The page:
"Are you my mummy?" started out creepy but quickly got annoying, although the gas mask being fused to the skin managed to get even creepier as it turned out to be catching. I thought it was a great World War II-related way to make people look alien without an actual bug-eyed monster mask or make-up. I also liked Rose in a Union Jack tee shirt hanging from a barrage balloon in London in the middle of the blitz, as improbable as it was. Hey, it was fun. And there was something appealing about those homeless kids stealing a sit-down meal as the bombs were falling.

All in all, a great part one that made me more than ready for part two.


Rose: "What's the emergency?"
Doctor: "It's mauve."
Rose: "Mauve?"
Doctor: "Universally recognised colour for danger."
Rose: "What happened to red?"
Doctor: "That's just humans. By everyone elses's standards, red's camp."

Doctor: "Know how long you can knock around space without happening to bump into Earth?"
Rose: "Five days? Or is that when we're out of milk?"

Rose: "I think you should do a scan for alien tech. Give me some Spock for once. Would it kill you?"

Captain Jack: "Can you switch off your cell phone? No, seriously. It interferes with my instruments."
Rose: "No one ever believes that."

Nancy: "Something wrong with that?"
Doctor: "Wrong with it? It's brilliant. I'm not sure if it's Marxism in action or a West End musical."

Doctor: "I want to find a blonde in a Union Jack. I mean, a specific one. I didn't just wake up this morning with a craving."

Rose: "Okay, you have an invisible spaceship."
Captain Jack: "Yeah."
Rose: "Tethered up to Big Ben for some reason."
Captain Jack: "First rule of active camouflage. Park somewhere you'll remember."

Dr Constantine: "Before this war began, I was both a father and a grandfather. Now I'm neither. But I'm still a doctor."
Doctor: "Yeah. I know the feeling."

Captain Jack: "It's a real pleasure to meet you, Mr Spock." (leaves)
Doctor: "Mr Spock?"
Rose: "What was I supposed to say? You don't have a name. Don't you ever get tired of 'doctor'? Doctor who?"
Doctor: "Nine centuries in, I'm coping."
Four moor peaces eye rote, sea hear.


  1. I loved this episode. What a perfect way to introduce Jack and the main story is so evocative and creepy. No wonder come 2010 Steven Moffat is going to be taking over the series.

    As for the gay agenda thing, it's dumb. If I went around accusing other shows of having a straight agenda, I'd be ridiculed but it's okay for others to accuse Doctor Who of having a gay agenda. Whatever.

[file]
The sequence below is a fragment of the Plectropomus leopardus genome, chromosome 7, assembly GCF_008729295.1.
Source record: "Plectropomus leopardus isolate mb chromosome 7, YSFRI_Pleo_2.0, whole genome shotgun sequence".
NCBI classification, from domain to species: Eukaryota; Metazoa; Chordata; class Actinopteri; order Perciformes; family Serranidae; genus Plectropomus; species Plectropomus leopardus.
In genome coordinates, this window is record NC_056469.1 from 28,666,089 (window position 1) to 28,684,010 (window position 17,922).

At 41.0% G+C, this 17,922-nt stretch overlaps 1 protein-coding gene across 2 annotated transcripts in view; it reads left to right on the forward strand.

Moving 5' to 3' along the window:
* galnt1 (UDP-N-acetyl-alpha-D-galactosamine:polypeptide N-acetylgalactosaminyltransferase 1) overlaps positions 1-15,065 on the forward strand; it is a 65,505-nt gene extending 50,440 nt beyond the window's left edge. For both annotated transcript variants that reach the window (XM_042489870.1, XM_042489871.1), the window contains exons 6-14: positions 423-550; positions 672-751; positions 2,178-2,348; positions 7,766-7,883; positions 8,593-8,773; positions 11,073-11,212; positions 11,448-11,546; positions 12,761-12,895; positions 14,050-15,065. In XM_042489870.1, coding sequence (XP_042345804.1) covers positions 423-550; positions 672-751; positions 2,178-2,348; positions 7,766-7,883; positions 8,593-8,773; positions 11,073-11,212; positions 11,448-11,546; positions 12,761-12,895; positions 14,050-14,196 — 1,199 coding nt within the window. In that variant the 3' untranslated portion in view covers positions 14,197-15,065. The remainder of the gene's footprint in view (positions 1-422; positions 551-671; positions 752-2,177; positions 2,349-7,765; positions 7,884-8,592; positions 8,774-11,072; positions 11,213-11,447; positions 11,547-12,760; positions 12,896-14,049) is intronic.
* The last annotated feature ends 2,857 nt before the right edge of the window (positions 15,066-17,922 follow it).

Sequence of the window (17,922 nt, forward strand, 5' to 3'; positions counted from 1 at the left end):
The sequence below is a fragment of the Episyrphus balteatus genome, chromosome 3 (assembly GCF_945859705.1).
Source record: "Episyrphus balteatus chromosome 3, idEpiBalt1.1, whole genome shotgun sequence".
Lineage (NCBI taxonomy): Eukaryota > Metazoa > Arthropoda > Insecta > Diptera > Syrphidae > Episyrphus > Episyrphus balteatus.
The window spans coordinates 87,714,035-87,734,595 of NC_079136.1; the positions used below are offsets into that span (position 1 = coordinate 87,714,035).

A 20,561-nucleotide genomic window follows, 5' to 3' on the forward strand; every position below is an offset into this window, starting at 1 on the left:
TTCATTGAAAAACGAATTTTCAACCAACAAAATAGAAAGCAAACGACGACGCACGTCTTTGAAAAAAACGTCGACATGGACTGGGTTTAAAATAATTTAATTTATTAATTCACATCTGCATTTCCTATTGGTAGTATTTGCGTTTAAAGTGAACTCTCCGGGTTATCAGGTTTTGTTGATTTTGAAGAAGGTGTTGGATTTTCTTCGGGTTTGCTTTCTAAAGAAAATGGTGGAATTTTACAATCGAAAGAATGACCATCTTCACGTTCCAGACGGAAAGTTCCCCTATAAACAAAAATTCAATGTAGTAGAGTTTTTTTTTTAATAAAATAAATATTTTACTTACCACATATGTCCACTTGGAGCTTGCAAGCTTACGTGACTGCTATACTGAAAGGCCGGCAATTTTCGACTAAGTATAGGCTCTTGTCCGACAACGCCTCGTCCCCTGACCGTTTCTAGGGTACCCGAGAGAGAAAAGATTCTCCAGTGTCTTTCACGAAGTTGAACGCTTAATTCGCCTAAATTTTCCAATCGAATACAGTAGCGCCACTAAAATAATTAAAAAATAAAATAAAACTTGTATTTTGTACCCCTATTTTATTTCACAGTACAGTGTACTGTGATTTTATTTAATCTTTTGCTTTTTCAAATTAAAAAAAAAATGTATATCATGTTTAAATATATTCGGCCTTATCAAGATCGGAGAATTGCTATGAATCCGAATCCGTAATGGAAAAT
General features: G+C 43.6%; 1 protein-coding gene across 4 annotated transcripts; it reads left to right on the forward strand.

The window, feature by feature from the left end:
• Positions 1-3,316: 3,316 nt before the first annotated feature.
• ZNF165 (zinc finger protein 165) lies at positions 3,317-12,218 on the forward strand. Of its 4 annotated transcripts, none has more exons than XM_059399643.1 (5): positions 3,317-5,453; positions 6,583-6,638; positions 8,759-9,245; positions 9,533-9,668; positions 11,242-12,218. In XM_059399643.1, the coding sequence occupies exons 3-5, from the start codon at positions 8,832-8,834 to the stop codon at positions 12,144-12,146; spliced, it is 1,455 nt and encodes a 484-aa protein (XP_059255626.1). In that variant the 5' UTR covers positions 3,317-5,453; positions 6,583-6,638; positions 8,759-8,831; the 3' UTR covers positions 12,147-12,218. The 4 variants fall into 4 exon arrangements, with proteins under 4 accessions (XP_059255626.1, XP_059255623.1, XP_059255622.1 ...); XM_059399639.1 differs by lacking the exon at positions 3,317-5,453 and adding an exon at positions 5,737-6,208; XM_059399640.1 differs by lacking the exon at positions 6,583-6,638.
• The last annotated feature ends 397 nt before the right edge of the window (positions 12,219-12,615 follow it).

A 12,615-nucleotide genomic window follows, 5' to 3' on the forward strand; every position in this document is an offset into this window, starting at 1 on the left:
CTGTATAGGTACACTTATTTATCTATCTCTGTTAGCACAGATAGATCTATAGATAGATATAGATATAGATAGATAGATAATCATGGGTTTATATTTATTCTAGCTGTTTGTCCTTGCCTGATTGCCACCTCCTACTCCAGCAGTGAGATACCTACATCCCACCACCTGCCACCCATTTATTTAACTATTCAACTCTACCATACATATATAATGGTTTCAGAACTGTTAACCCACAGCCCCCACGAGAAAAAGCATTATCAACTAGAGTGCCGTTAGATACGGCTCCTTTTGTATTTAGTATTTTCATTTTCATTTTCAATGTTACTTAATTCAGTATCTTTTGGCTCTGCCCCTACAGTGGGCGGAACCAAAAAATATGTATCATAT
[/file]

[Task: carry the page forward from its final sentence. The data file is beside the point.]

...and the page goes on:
2. Wow, this was an awesome episode. I've loved Steven Moffat since Coupling (the UK version, mind you). He has a real feeling for comedy, and apparently for horror as well. Blink was also written by him.

    2010 is going to be great for Doctor Who!

  3. This is one of my favourite stories. Steven Moffat is without a doubt, after the mighty Bob Holmes, the show’s best writer. He created Press Gang for Christ’s sake. This story is just brilliant, witty, emotional, exciting, scary, patriotic, tiny bit saucy with a great and full realized World War II setting. For some reason Who, old and new, has always worked best in a period setting, especially the late Victorian/early Edwardian period, mainly because the Doctor is pretty much the Sherlock Holmes of sci-fi.

    As for the whole ‘gay agenda’ hoopla it’s nothing more than hypocrisy in action. I mean, why is it you hear about heterosexual writers having a straight agenda. Still, would be a lot worse if Mary Whitehouse was still around to moan. Forget gay agendas she’d complain about the Doctor holding Rose’s hand far too often, “Think of the children! Will no one think of the children!” :D

  4. Nice review guys. Best two parter of the season!

  5. This is good stuff. I'm actually not a huge fan of Captain Jack, as he comes off a bit too good at everything here, but he can be highly amusing, so I don't dislike him. This is a great episode and part of a solid 2-parter.

    It's always eye-rolling when people complain about stuff like a 'gay agenda'. It's never bothered me as a straight white guy, and it doesn't bug me here. And like Mark posted about a couple classic stories with Ace, I'm actually annoyed she never got the girl when she had at least 2 solid opportunities for that!

    This feels a bit classic-y in many good ways as until you see what's going on it's not immediately evident what on Earth is actually happening. One of my favorite modern stories for sure!